By nature, presenters take a vulnerable position in front of a crowd. They share information, express opinions and hope audience members approve. Common etiquette calls for the audience to sit quietly or offer support through applause and laughter, but that doesn’t always happen. A heckler in the crowd can ruin the whole experience.
No one is immune to rude interruptions. Even though heckling during formal statements in the Rose Garden is highly unusual, President Obama found himself under fire while announcing his administration’s decision to stop deporting illegal immigrants who came to the US as children. In the middle of Obama’s statement, Neil Munro from the Daily Caller shouted a question asking why Obama favored foreign workers over Americans. A rattled Obama held up his hand and responded “It’s not time for questions. Not while I’m speaking.” Munro continued to interrupt. Obama later reprimanded Munro by telling him that next time he needs to wait to ask questions until the formal statement is complete.
When you find yourself in the awkward situation of being heckled, the first priority is to manage your emotions so you can handle the heckler with dignity. No doubt being interrupted will make you angry and want to say something to make the person shut up, but bite your tongue and try to keep your cool. Role playing prior to the event may help you fight natural reactions and remain calm.
Practice the following levels of interruption to prepare yourself for differing decrees of heckling:
- Level one: Someone shouts a comment or question at you during your speech. Allow the heckler to continue on a bit because interrupting the interruption will only make the person pipe up again. Ignore the comment and continue on with your speech.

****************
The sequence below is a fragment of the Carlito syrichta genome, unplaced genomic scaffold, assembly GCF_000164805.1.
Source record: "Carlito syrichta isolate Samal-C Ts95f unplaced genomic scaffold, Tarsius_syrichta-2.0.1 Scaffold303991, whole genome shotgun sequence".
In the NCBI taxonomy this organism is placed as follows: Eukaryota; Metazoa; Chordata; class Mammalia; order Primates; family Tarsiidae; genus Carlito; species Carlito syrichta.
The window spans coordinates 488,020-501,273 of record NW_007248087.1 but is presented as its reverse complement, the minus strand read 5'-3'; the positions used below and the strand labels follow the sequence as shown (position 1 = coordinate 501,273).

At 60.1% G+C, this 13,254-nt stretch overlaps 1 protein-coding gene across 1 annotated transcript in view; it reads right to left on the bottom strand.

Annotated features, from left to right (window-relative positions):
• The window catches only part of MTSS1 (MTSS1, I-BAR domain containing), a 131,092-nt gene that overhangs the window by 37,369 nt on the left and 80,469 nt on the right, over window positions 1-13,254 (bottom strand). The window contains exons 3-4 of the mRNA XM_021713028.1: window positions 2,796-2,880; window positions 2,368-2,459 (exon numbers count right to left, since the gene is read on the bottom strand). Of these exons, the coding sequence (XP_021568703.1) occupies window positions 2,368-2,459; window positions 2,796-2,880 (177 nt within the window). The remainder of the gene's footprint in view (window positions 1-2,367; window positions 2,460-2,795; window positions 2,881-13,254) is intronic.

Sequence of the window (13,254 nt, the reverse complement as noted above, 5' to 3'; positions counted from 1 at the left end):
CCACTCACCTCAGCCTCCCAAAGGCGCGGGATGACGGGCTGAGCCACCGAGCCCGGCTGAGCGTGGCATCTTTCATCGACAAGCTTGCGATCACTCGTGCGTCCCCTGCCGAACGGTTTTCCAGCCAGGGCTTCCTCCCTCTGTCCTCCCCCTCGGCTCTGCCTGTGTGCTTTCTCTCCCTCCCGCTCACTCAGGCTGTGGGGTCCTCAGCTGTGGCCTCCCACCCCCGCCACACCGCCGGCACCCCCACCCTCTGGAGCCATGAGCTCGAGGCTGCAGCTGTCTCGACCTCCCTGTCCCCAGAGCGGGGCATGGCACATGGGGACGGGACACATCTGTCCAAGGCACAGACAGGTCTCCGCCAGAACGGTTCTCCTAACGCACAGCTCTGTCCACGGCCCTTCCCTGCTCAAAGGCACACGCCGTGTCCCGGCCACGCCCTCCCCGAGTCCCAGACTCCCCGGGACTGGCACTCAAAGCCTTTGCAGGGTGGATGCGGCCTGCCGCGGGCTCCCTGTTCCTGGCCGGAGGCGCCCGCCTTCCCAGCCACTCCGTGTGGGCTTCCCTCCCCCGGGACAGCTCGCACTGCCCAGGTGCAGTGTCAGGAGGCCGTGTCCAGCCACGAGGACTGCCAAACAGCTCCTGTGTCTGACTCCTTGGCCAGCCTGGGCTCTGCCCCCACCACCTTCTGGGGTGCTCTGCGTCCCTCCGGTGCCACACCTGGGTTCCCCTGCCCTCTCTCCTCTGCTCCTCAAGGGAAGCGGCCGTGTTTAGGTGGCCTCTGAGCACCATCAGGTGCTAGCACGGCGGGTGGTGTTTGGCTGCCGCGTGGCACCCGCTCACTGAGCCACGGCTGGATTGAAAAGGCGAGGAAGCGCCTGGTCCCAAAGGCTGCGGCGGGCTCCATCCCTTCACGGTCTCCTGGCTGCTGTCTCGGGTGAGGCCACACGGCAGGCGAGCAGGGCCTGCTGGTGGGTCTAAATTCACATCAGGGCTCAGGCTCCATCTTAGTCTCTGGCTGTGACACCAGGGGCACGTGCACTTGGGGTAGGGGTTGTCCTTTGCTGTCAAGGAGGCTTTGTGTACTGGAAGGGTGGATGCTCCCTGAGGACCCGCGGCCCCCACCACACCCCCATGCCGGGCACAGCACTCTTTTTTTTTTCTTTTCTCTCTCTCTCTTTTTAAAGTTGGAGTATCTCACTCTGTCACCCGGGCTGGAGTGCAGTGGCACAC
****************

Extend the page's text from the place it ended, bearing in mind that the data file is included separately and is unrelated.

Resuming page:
- Level two: The heckler yells something else to grab your attention. Respond with a short phrase such as “Got it” to calm things down and stop the interruption. You can also add a “shhhhh” and gesture with your index finger held to your lips. Continue with your speech.
- Level three: The heckler continues to badger you. Now you need to respond to the comments so the person will stop. Make your response brief and, most importantly, look away from the heckler to address a different part of the audience. This gesture breaks the conversation, so after your response you can continue on with your speech.
- Level four: The heckler does not stop interrupting. Try to shame the offender by saying “You’ve made a number of points. I’m finding it difficult to proceed with my presentation. Please hold your comments until the end.” Again look away from the offender and continue with your presentation.
- Level five: The persistent heckler wants more attention and keeps interrupting. Now it’s time for you to turn the audience against the offender. Ask the crowd whether they want you to continue or they want to hear more from the heckler. Most audiences are fed up at this point and clearly choose you. The heckler has no choice but to stop. On the rare occasion when the crowd picks the heckler over you, leave the stage graciously.
When have you experienced heckling and what did you do about it?
[Image Source: Rotten Tomatoes]